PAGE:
I was so shocked with myself.

On the same hand however, I was also embarrassed to be using the crutches, but not for the reason above, it was almost the opposite.

I thought I was insulting the disabled community by using mobility aids. I felt that I was a fraud, that because I had good pain days and could walk on those days that I was a bit liar. Even after having chronic pain for over a year and struggling to walk daily I don’t consider myself disabled, I consider myself to have an injury.

I feel like I’m insulting every person who needs and uses mobility aids because I feel deep down I don’t need them (despite being told by at least three doctors/ nurses that I should be using them) and by using them I’m mocking people with real disability. To add insult to injury, I don’t even have a diagnosis of what’s wrong. We think we know what’s wrong and it’s being treated but I’ve never been given a name to what is wrong with me. I’ve been passed on from one medial professional to another, to another as no one knew what was wrong or why I’m in pain.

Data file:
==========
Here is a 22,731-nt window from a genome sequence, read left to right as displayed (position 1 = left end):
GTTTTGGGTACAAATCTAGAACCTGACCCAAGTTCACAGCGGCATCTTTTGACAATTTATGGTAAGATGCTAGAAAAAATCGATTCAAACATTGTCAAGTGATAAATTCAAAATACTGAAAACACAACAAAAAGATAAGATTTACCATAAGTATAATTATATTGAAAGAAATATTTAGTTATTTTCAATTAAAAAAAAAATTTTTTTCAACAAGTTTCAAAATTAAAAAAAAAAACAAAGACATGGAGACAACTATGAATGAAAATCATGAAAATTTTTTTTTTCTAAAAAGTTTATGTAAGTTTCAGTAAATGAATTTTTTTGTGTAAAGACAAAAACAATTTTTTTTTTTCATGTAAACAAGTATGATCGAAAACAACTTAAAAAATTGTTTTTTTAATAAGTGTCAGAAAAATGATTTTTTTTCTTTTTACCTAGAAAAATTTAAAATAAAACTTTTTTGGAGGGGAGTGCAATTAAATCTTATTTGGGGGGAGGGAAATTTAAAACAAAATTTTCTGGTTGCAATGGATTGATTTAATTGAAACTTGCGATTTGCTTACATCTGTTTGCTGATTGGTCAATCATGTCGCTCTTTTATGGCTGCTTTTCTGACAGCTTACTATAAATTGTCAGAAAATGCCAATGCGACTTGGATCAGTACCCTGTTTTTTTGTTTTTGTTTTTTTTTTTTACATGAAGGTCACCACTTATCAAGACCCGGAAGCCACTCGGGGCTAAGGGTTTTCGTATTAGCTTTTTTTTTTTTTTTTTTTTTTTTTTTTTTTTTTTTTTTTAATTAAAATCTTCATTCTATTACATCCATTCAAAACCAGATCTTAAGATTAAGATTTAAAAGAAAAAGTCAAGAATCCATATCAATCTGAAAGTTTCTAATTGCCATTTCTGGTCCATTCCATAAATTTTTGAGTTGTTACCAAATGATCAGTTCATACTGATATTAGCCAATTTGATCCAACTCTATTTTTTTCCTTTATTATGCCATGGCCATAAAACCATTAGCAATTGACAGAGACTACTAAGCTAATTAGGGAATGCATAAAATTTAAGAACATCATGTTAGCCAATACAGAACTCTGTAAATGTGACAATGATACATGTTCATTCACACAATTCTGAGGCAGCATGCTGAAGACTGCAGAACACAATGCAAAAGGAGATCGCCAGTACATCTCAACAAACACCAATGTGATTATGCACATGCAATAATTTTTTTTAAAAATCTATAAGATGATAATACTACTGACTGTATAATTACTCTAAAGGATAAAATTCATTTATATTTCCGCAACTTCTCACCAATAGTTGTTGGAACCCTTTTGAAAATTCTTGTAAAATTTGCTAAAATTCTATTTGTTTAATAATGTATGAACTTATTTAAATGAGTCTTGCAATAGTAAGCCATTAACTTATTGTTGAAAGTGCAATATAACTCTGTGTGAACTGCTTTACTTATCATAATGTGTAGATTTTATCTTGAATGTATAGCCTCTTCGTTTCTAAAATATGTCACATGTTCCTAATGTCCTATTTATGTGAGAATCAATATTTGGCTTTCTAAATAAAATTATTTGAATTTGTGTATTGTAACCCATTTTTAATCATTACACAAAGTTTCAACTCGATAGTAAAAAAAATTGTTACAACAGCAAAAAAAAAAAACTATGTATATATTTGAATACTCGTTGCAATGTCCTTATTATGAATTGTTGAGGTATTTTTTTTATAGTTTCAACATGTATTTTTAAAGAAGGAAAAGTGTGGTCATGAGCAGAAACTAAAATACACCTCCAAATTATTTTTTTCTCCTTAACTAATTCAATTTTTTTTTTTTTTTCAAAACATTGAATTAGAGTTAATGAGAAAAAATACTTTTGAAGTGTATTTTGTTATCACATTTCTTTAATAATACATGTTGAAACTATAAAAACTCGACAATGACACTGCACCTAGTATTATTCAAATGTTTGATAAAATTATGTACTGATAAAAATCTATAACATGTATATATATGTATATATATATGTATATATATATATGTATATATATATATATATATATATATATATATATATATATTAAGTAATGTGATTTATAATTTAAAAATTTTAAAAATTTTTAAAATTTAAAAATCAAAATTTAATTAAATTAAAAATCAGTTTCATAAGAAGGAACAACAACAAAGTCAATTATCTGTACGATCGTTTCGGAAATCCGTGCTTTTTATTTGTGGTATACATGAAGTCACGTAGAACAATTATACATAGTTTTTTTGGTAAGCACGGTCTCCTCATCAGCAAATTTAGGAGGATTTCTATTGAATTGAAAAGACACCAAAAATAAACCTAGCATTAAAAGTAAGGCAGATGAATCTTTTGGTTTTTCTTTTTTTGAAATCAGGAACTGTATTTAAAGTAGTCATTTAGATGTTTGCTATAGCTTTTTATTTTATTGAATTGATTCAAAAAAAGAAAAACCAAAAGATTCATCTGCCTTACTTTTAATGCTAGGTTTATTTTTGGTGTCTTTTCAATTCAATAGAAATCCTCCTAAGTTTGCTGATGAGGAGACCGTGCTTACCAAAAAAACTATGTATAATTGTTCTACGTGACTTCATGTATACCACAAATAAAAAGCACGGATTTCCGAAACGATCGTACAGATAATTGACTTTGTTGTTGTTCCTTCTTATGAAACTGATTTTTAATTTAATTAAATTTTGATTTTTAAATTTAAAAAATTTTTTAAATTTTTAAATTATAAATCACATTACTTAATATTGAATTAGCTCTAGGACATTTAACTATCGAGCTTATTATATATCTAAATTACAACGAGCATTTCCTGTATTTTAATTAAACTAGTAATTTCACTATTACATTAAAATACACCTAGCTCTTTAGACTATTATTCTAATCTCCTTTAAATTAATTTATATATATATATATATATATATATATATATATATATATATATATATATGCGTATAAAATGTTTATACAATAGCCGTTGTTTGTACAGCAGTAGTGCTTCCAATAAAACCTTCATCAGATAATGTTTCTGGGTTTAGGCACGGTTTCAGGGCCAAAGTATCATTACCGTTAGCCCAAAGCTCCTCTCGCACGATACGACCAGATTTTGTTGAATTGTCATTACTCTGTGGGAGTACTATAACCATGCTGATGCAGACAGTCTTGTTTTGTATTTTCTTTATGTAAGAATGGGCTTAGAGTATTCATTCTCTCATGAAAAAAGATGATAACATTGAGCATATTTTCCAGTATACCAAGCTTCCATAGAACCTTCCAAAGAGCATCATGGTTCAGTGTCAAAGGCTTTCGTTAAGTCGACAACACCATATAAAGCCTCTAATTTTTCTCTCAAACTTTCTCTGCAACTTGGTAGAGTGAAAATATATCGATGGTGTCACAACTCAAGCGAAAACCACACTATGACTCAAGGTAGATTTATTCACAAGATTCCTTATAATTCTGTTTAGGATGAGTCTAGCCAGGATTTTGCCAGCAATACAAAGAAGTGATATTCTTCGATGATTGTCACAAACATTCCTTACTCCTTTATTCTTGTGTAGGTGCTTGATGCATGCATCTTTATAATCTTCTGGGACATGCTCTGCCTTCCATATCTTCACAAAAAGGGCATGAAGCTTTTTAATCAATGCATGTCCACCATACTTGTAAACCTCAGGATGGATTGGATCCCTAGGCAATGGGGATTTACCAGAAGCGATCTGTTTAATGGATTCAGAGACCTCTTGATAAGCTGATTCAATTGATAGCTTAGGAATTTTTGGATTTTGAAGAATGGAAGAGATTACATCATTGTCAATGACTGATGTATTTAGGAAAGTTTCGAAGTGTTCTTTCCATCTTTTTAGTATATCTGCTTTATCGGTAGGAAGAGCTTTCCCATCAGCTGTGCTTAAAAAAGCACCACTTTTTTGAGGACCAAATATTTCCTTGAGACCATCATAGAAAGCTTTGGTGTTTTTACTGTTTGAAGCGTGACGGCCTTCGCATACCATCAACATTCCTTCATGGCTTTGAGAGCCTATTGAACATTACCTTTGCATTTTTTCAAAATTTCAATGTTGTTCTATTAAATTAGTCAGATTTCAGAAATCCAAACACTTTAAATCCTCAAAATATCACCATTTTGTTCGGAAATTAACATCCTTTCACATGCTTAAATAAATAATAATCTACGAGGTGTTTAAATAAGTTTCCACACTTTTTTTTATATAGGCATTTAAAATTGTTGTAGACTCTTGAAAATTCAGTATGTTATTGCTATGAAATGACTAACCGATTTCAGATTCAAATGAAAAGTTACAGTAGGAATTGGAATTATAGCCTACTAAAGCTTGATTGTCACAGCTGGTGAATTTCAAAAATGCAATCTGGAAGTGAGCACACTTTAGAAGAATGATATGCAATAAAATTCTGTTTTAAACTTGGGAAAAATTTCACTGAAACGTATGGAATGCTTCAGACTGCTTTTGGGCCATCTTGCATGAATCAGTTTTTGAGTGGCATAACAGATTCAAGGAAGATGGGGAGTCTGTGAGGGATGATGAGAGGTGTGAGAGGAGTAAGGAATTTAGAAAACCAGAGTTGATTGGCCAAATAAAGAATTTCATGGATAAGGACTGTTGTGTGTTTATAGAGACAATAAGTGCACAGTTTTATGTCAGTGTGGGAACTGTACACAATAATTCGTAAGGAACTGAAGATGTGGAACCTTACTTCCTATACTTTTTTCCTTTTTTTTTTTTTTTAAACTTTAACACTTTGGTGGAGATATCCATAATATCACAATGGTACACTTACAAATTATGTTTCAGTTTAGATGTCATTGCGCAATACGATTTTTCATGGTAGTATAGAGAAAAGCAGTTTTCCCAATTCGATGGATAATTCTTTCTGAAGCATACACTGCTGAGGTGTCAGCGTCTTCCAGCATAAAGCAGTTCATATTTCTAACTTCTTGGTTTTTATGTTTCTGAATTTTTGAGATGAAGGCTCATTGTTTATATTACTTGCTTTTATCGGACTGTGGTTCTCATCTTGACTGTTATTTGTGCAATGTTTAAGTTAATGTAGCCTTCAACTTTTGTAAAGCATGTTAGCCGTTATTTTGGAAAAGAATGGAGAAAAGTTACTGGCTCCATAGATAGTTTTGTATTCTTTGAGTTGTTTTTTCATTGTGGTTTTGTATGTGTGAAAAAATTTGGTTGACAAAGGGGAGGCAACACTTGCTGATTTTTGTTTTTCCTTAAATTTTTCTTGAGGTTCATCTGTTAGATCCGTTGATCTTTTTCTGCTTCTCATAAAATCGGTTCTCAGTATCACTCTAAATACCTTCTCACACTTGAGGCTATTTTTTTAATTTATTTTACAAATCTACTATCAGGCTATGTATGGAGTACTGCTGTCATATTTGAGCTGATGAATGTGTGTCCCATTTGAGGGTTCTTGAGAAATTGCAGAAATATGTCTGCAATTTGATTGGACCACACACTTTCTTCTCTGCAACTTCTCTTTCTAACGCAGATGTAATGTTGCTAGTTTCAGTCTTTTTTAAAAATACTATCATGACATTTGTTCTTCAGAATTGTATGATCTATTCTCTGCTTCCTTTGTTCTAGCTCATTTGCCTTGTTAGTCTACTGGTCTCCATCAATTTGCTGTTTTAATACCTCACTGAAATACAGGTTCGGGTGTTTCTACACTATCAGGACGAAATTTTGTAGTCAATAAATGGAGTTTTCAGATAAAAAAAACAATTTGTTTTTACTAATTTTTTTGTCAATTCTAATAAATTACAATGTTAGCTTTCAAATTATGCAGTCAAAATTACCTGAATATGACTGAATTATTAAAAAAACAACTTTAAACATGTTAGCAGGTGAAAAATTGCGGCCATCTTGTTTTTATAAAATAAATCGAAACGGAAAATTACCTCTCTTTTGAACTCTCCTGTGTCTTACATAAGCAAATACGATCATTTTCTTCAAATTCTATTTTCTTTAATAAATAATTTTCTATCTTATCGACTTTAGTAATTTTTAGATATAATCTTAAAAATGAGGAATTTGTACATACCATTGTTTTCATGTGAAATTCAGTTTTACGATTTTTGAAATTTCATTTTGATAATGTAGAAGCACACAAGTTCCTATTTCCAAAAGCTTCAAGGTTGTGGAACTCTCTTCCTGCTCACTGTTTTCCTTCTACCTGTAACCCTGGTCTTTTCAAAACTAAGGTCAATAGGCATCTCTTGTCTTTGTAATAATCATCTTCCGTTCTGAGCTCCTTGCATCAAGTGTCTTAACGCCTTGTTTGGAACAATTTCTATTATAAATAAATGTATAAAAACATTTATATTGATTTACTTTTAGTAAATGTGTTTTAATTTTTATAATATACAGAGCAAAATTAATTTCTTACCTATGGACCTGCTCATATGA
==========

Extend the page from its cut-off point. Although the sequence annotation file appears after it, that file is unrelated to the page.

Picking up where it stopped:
I’ve been this mush of conflicting emotions when it came to using crutches and I felt so alone in that because I thought I was the only one who felt this way.

I had my own stigma about using mobility aids to over come and I think that’s been worse than dealing with the public. I thought I was weak for using them, I thought it was a prison sentence, I felt I was a fraud and insulting the disabled community, I was conflicted about going outside with them and not wanting to viewed as being disabled at such a young age.

One of the biggest hurdles this past year is recognizing that using my crutches or walking stick isn’t a bad thing or something to be self conscious of. I need them to be interdependent and that’s all that matters.

The public’s response

I’ve had very mixed responses when it comes to the public. However, I believe this is down to what my job was and me having such a large interaction with the general public. I worked in a well known opticians for three years in total (my employment ended with them just under two weeks ago because of my mobility aids and chronic pain) and I was constantly interacting with the public and as a result I had a lot more negative interactions and responses to my crutches. If you saw only 5 people a day the likelihood of you having a negative response to using mobility aids as a young person would be really slim. But because I could see maybe 50 people plus in a day, it upped the likelihood of me having bad experiences if that makes sense?